Vanishing is the unique creative project of Gareth Smith, a working class time-served engineer turned artistic world builder who has traded in his toolbox for the means to write evocative music and resonant lyrics. His stunning new album Shelter Of The Opaque seizes quotidian reality and either scrapes away at the veneer to reveal the awful machinery of how things are underneath or overlays it with a gossamer filigree to suggest how they could be instead. The musician – who was born in Hull but now lives and works in Manchester and has worked previously with Lonelady and Gnod – dove deep into his family history on previous albums, 55°N, 5°E (2021) and Ends Without Redress (2023), to tell the story of his great grandfather George Henry Smith who died in the Dogger Bank Incident of 1904 when Russian warships mistook a fleet of British trawlers for the enemy and opened fire. But this time he knew that creative change was necessary. Work started on building the skeleton of the album in 2018 with a session at the utopian cultural space, Worm in Rotterdam, featuring his trusty lieutenant, saxophonist Karl D’Silva (Drunk In Hell) and modular synth player Sam Weaver (Cuspeditions); while strings were added later by Abstract Concrete members Otto Willberg and Agathe Max plus Ecka Mordecai in Manchester. Smith guided the sessions via a series of simple imagistic commands, only adding his vocals after the music was done.
“I have a lot of energy to burn off”, says Smith, referring to the fact that many of the lyrics were composed while on epic walks round the cities of Manchester and Hull during the years of lockdown. “I look at it as a very Northern record”, he adds saying that other notable locations in the genesis included writing sessions at Bidston Observatory Artistic Research Centre in Birkenhead, musical arrangements created with D’Silva in Rotherham with the final mix and mastering happening in Bradford. “Shelter Of The Opaque is an M62 record; the mills, the rivers, the cities, the spaces have all bled into it.” The album is by turns more skeletal, more ambitious and more affecting than previous work, retaining some of Vanishing’s former berserk intensity and industrial grind, but as a single colour among many on a vivid new palette. Today the musical backing – which is as much informed by cold wave electronics, free jazz, Japanese ambient and discrete minimalism as it is by DIY noise – serves to aid Smith’s lyrics, not to obscure them, a seachange in process he puts down to “becoming more confident as a writer… more honest, more vulnerable. I was digging down deeper into personal subject matter that was rocking me about a bit more, searching for ideas with more emotional resonance.”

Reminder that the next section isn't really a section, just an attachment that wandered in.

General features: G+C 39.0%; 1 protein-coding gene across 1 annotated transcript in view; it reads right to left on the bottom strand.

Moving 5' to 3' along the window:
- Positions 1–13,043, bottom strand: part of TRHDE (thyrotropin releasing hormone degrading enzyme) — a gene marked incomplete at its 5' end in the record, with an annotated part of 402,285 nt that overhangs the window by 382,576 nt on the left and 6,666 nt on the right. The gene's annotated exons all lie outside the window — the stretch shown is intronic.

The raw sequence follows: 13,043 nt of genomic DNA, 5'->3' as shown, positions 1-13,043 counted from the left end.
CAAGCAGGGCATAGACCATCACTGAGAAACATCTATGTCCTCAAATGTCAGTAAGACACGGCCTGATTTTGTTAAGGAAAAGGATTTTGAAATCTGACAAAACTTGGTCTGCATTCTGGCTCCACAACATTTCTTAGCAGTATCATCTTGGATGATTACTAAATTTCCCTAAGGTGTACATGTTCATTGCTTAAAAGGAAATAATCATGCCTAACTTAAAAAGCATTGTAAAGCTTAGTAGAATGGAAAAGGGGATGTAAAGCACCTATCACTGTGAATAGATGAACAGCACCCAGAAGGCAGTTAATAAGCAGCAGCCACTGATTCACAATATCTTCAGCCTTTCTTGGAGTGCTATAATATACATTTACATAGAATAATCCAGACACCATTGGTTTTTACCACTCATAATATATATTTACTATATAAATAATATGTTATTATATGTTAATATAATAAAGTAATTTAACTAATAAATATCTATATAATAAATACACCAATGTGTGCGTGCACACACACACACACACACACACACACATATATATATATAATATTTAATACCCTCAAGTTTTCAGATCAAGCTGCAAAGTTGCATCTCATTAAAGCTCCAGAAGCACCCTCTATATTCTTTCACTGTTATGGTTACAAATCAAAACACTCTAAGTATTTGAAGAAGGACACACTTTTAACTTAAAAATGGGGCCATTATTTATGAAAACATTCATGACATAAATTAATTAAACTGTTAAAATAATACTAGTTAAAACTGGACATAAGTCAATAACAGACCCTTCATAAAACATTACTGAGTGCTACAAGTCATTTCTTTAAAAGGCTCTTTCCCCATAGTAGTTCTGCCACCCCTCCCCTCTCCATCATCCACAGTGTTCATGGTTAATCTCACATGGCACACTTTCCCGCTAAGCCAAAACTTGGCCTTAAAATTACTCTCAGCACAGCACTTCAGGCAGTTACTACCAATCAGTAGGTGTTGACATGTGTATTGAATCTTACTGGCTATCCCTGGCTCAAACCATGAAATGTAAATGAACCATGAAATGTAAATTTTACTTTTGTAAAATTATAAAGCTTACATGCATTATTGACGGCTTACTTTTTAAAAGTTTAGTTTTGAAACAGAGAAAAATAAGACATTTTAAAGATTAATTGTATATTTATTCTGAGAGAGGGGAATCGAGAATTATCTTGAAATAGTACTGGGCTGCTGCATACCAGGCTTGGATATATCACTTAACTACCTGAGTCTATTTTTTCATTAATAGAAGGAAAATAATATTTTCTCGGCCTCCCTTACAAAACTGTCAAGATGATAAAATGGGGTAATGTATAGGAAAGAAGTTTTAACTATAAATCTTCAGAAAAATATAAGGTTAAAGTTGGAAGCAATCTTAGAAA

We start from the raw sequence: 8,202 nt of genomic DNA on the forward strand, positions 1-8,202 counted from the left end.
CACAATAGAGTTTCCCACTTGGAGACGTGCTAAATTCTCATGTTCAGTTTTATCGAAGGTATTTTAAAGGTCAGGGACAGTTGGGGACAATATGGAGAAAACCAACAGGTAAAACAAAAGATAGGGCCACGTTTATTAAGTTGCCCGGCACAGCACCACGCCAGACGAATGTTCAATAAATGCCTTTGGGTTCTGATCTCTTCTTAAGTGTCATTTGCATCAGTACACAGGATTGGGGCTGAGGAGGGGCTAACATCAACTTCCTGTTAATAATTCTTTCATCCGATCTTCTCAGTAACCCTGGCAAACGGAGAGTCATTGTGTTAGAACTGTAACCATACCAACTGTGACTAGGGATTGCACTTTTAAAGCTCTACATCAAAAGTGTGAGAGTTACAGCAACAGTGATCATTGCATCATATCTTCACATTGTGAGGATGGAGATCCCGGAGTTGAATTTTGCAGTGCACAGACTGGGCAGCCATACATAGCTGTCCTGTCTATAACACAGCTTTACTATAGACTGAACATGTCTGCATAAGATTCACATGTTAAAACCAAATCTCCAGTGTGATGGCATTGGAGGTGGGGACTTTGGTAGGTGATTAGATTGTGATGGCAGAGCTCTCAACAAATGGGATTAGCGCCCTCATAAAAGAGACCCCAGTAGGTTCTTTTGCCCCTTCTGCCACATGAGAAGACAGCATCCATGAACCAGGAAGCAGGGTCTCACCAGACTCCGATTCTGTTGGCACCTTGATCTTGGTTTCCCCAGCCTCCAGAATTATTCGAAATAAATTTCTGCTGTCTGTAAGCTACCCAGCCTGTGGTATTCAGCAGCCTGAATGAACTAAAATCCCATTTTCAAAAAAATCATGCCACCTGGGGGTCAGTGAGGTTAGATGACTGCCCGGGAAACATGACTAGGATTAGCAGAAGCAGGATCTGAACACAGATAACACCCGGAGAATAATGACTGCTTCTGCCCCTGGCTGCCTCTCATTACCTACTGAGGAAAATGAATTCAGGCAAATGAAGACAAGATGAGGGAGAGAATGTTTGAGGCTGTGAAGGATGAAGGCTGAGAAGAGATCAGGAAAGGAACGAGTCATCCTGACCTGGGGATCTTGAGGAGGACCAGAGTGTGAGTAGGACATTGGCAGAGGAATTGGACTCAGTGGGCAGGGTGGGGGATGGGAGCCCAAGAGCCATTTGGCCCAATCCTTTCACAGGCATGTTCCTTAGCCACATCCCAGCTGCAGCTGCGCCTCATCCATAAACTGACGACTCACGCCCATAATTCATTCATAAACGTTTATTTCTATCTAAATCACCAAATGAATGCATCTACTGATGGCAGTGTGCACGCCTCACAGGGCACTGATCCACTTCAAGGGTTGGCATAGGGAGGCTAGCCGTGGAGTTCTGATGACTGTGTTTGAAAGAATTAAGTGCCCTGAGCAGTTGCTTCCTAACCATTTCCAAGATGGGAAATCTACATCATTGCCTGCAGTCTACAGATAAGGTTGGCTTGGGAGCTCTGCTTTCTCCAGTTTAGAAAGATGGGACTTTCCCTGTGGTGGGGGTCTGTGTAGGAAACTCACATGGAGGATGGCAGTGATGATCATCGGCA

This invigorated attitude then spilled over into the act of sculpting the album as a whole: “I knew that if I was going to say these words with conviction then I’d have to create space around them, so the process to completion has been one of paring everything back, creating more and more space for them to breathe.” This technique was applied even to the way the vocals are delivered across tracks like Surgical, counterintuitively dampening down the emotional grain of his voice until the words alone, vibrating with restraint, were responsible for transmitting the intensity.